Interview with with Rafael Epstein 774 ABC Melbourne Drive

Transcript
  • Parliamentary Secretary to the Minister for Education and Training

Topics: Leadership, higher education reforms, Senate

E&OE…

RAFAEL EPSTEIN

The Parliamentary Secretary to the Minister for Education is Scott Ryan he is also one of Victoria’s Liberal Senators. Scott Ryan, good afternoon.

SENATOR RYAN

Good Afternoon Raf.

EPSTEIN

Do you think the Prime Minister is safe through to the next election?

RYAN

Yes, of course. I think as the Prime Minister outlined today and a number of my ministerial colleagues have, this has been a very difficult month. The Liberal Party met this morning and made a decision and we are going to put it behind us.

EPSTEIN

I don’t know if I am reading things too closely, but a lot of the articles over the weekend appeared to be significant leaking from very senior people inside the Government. Do you think there has been an irreversible erosion of trust between senior ministers or not?

RYAN

Not at all, not in my working experience Raf.

EPSTEIN

There are some damaging leaks though.

RYAN

I’ve also learnt not to believe everything you read. As a politician I can say things have been written about me that are factually untrue, I’ve been said to be places that I have never even visited. So if we take that little bit of scepticism about everything we read. I am not going to pretend that the last week in particular was not a very difficult one. There were substantial concerns expressed by Members particularly of the backbench, and the Prime Minister I think he described himself as ‘chastened’ and has indicated that he has heard those, that he has heard the result of this morning’s party room ballot which was a significant number of backbenchers express their concern through the ballot box, and that he is committed to change.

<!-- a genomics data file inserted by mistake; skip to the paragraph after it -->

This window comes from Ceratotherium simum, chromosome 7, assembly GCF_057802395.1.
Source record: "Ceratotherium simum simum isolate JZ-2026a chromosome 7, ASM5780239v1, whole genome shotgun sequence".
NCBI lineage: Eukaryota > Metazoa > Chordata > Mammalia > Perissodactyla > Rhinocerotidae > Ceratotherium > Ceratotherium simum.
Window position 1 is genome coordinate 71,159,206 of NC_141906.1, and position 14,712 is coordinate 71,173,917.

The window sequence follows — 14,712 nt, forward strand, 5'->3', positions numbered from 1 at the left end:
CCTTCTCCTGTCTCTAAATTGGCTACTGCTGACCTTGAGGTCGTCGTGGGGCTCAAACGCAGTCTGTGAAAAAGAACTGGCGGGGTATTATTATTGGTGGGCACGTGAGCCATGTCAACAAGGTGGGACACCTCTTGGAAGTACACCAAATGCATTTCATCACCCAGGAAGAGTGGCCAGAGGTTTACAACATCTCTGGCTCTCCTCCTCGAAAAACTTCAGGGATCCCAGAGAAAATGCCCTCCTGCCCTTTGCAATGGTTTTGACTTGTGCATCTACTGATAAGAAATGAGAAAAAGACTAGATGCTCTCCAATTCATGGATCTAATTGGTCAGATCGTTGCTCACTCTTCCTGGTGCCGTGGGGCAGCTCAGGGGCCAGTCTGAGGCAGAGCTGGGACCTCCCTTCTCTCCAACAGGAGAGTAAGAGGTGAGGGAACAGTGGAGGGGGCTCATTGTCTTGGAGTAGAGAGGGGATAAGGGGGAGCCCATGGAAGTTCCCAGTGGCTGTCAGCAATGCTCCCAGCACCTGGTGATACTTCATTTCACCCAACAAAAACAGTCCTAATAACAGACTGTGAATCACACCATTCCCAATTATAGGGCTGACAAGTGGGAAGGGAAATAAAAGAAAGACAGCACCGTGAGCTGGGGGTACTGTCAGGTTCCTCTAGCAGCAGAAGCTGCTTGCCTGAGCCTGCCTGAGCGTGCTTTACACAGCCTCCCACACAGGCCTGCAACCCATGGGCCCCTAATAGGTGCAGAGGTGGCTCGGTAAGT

EPSTEIN

Do you think any ministers, or any one of the thirty-five ministers and everyone else voted against him?

RYAN

Look I am not going to try and second guess a ballot, it is a secret ballot for a reason.  The point is not what happened in the lead up to this morning. The point is what we do from this point on. And how we refocus and stop talking about politics and start talking about policy and the needs for the Australian people. We are going to be measured by our success in doing that and our performance.

EPSTEIN

I suppose it leaves people in a curious positon though doesn’t it, because you have these policies like the Medicare co-payment and higher education that were staunchly advocated for as the only way forward and the Government is now saying “well listen we need to consult more with both voters, listeners to this radio show, and inside the party.” It kind of leaves us very unclear of what the Government is, and is not doing.

RYAN

Well, on the higher education policies that are in my portfolio, I can speak with a bit more authority on that. We have actually listened to the cross-benchers and the Senate. We have actually listened to feedback from the university sector and from other interested parties. So the policy before the Senate now is actually different from the one announced in the last budget. We have changed the indexation rate for HECS debts. The spending cuts associated with it have been reduced. But we are still committed to deregulating fees to allow...